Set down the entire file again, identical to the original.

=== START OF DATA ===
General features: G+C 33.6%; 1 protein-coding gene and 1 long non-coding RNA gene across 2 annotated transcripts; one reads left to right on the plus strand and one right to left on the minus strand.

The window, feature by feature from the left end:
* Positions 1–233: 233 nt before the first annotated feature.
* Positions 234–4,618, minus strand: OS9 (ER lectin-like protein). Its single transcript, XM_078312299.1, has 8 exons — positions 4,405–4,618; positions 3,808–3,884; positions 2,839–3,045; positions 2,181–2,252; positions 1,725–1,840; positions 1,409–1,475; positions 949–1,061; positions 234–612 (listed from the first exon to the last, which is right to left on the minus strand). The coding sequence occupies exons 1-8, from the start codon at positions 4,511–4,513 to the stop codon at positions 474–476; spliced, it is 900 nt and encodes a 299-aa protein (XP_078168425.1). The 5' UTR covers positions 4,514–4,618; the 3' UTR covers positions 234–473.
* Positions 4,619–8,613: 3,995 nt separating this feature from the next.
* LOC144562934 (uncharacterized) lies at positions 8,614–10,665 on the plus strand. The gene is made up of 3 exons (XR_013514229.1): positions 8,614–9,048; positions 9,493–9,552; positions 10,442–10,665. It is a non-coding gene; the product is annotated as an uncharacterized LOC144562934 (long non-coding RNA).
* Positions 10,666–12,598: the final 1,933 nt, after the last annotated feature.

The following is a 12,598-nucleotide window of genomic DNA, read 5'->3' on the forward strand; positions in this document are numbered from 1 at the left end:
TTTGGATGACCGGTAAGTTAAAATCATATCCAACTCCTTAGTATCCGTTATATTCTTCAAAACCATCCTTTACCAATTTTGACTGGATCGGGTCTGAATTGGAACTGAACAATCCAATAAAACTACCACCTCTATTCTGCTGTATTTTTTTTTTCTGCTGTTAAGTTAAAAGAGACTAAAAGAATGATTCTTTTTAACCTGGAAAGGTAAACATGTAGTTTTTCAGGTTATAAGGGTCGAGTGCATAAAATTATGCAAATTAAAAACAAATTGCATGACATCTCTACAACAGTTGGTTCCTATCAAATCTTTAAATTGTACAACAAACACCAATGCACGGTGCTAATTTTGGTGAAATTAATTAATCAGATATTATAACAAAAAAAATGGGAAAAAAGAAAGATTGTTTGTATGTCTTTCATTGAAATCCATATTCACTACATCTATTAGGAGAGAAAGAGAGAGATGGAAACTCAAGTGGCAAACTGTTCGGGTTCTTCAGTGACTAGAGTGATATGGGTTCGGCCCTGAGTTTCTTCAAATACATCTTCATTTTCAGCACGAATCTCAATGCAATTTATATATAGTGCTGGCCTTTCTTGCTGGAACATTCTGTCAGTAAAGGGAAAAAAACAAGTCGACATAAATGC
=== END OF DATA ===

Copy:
General features: G+C 33.6%; 1 protein-coding gene and 1 long non-coding RNA gene across 2 annotated transcripts; one reads left to right on the plus strand and one right to left on the minus strand.

The window, feature by feature from the left end:
* Positions 1–233: 233 nt before the first annotated feature.
* Positions 234–4,618, minus strand: OS9 (ER lectin-like protein). Its single transcript, XM_078312299.1, has 8 exons — positions 4,405–4,618; positions 3,808–3,884; positions 2,839–3,045; positions 2,181–2,252; positions 1,725–1,840; positions 1,409–1,475; positions 949–1,061; positions 234–612 (listed from the first exon to the last, which is right to left on the minus strand). The coding sequence occupies exons 1-8, from the start codon at positions 4,511–4,513 to the stop codon at positions 474–476; spliced, it is 900 nt and encodes a 299-aa protein (XP_078168425.1). The 5' UTR covers positions 4,514–4,618; the 3' UTR covers positions 234–473.
* Positions 4,619–8,613: 3,995 nt separating this feature from the next.
* LOC144562934 (uncharacterized) lies at positions 8,614–10,665 on the plus strand. The gene is made up of 3 exons (XR_013514229.1): positions 8,614–9,048; positions 9,493–9,552; positions 10,442–10,665. It is a non-coding gene; the product is annotated as an uncharacterized LOC144562934 (long non-coding RNA).
* Positions 10,666–12,598: the final 1,933 nt, after the last annotated feature.

The following is a 12,598-nucleotide window of genomic DNA, read 5'->3' on the forward strand; positions in this document are numbered from 1 at the left end:
TTTGGATGACCGGTAAGTTAAAATCATATCCAACTCCTTAGTATCCGTTATATTCTTCAAAACCATCCTTTACCAATTTTGACTGGATCGGGTCTGAATTGGAACTGAACAATCCAATAAAACTACCACCTCTATTCTGCTGTATTTTTTTTTTCTGCTGTTAAGTTAAAAGAGACTAAAAGAATGATTCTTTTTAACCTGGAAAGGTAAACATGTAGTTTTTCAGGTTATAAGGGTCGAGTGCATAAAATTATGCAAATTAAAAACAAATTGCATGACATCTCTACAACAGTTGGTTCCTATCAAATCTTTAAATTGTACAACAAACACCAATGCACGGTGCTAATTTTGGTGAAATTAATTAATCAGATATTATAACAAAAAAAATGGGAAAAAAGAAAGATTGTTTGTATGTCTTTCATTGAAATCCATATTCACTACATCTATTAGGAGAGAAAGAGAGAGATGGAAACTCAAGTGGCAAACTGTTCGGGTTCTTCAGTGACTAGAGTGATATGGGTTCGGCCCTGAGTTTCTTCAAATACATCTTCATTTTCAGCACGAATCTCAATGCAATTTATATATAGTGCTGGCCTTTCTTGCTGGAACATTCTGTCAGTAAAGGGAAAAAAACAAGTCGACATAAATGC